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Review: All Eyez On Me

A Lifetime movie that had marketing potential, and nothing more.

Biopics can be a tough sell, but when done right they are truly a visual memorial of one’s lifetime. These films yield an emotional presence as real as the lives that lived them, and leave you feeling “heavy”. It usually makes it worth the two plus hours, but not this time. All Eyez on Me, touted as the “untold” story of late rapper Tupac Shakur is anything but, delivering an uninspired production that feels as empty as it’s byline.

Tupac’s (Demetrius Shipp Jr.) life is chronicled through an in prison interview, where he breaks down his life to a journalist (Hill Harper), opening up the narrative to move through the key points in his life beginning in New York City. Raised by his mother, a black panther member named Afeni Shakur (Danai Gurira), his mind is shepherded towards finding wisdom in words. We see him grow into a young man in the Baltimore streets, where he meets the to be star Jada Pinkett (Kat Graham), and his rise to fame when he’s shuffled off to California by his mother. In fact, you see everything, but it really is everything that you already know. A literal checklist of Tupac facts, one after another. Digital Underground. Marin City. Biggie. Rape case. Shooting numero uno. Prison. Death Row and on a lesser note Death Row East. Vegas.

Aside from the it’s turbulent production, the most notable item of press that All Eyez on Me received was due to its casting of Demetrius Shipp Jr., an almost identical look alike to Tupac Shakur. Eerie almost. You’ve got to do more than look like someone to play them – you’ve got to act. Shipp Jr. inexperience often shows when he has to deliver more, and this is unfortunate because his energy is truly electric in a few scenes. His emotional range seems to halt at “energetic rapper” but with time Shipp Jr. might be able to carve out his own path in the entertainment industry.

Directed by Benny Boom, the fourth director to be brought on to the project after John Singleton, Antoine Fuqua, and Carl Franklin, stumbled in more than one aspect of production in All Eyez on Me. Think about that for a second though – four directors. Singleton cited problems with the script being his reasons for walking, reasons which are inherently present in the final film. The film, again, reads a checklist that often tries to take on social commentary poorly. As the story unfolds it over utilizes foreshadowing, and does so poorly. The foreshadowing is always over dramatic and over the top, coming off laughable as opposed to emotional. Characters are written as flat caricatures, and little is actually explored around them. Even Tupac’s infamous duality is summed up to him constantly dropping Shakespeare at moments of persecution or trial. The film moved along at a blistering and bumpy pace, developing an edit that was far from desirable. Cinematography is dull and lifeless, often times dropping back to longer wide takes to allow for the acting to be showcased, but that often stumbled leaving the audience with uncomfortably long moments filled with cheese. Boom, whose bread and butter has come from big name hip hop videos seems lack the vision to make the project feel “big”.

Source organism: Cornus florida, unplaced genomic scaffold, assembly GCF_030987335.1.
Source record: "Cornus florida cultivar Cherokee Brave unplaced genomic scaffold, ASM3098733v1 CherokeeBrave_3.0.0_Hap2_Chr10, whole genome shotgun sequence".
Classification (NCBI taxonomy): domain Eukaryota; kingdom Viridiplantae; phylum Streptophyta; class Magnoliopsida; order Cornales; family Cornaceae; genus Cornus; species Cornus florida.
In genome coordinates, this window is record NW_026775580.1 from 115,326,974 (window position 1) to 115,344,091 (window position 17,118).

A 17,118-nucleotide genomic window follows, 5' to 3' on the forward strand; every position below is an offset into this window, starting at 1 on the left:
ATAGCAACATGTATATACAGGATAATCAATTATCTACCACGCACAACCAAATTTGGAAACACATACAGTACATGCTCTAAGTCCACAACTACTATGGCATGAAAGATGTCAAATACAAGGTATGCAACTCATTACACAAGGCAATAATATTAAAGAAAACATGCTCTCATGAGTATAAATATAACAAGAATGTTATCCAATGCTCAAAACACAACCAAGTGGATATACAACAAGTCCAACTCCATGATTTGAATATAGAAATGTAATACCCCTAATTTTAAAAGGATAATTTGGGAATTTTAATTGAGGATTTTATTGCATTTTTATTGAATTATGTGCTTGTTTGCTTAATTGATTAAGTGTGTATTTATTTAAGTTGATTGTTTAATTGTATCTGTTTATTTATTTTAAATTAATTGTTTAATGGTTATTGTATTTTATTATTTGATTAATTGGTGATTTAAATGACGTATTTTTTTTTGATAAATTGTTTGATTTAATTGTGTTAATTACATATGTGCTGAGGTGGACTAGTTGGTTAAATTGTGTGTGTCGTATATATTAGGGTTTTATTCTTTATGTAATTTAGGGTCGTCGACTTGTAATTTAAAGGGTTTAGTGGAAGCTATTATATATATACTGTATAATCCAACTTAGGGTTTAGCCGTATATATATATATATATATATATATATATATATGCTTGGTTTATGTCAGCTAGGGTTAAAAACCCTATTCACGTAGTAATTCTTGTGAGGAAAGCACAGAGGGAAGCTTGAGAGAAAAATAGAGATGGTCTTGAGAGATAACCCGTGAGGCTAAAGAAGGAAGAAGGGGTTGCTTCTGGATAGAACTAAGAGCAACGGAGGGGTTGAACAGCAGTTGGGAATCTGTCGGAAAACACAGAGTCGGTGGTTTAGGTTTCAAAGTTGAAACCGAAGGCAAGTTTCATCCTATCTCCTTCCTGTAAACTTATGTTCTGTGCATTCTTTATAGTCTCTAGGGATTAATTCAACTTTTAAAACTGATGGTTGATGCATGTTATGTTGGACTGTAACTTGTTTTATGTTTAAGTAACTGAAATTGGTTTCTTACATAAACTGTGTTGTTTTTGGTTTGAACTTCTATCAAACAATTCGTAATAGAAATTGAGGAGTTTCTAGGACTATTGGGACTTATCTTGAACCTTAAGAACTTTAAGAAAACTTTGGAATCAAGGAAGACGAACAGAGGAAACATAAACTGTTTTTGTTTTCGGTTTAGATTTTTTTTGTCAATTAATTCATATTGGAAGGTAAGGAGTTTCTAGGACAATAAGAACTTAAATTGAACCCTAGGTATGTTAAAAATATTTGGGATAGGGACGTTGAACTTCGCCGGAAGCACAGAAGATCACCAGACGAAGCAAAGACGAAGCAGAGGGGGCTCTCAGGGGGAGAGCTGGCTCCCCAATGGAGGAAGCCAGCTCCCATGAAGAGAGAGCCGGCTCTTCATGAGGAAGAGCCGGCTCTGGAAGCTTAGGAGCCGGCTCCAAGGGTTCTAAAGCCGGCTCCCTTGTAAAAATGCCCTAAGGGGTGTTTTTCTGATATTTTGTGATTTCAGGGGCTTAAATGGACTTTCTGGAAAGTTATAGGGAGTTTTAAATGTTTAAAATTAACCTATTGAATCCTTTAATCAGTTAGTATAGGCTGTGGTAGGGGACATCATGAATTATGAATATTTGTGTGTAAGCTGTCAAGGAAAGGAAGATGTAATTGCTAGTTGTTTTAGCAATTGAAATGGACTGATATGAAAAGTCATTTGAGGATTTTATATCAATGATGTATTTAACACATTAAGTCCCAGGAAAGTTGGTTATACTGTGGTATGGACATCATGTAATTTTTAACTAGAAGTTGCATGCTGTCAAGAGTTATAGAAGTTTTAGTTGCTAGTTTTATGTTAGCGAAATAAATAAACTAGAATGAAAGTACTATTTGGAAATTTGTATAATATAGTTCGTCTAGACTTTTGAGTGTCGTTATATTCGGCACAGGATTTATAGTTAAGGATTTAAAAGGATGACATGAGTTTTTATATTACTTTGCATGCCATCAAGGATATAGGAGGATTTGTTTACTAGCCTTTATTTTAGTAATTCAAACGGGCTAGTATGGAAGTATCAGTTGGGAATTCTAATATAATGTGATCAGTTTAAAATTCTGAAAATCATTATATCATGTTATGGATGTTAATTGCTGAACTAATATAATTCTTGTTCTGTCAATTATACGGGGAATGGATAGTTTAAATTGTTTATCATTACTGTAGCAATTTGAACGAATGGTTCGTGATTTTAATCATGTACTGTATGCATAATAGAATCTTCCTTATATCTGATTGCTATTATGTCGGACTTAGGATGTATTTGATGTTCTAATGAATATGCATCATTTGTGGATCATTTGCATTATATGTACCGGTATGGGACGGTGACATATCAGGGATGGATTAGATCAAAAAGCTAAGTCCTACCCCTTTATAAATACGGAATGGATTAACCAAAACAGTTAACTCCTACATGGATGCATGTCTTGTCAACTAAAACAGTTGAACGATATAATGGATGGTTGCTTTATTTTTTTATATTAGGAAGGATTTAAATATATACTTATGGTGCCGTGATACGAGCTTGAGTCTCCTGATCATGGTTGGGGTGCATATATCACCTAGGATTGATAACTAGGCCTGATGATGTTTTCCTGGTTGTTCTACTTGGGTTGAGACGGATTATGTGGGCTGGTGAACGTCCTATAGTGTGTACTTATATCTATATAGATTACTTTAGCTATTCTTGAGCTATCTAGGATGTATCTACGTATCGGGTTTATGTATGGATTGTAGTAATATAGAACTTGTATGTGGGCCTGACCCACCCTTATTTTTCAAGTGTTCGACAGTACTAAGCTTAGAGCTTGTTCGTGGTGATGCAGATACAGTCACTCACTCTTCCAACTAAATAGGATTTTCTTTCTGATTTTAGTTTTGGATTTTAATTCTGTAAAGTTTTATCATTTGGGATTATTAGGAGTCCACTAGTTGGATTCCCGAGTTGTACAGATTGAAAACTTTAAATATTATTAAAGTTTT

All Eyez on Me did not belong in a theatre. It did not deserve the attention it received, and the fans do not deserve this. Above all, one of the most nuanced characters in the current history of American music deserves more. Nothing happens here, and nothing is felt. Flatlined. This was a Lifetime movie that had marketing potential, and nothing more.

Andrew Hamilton

Andrew Hamilton is a Toronto based filmmaker and creative mad man. Legend has it that he spent most of his childhood locked away in a cell beta testing Netflix.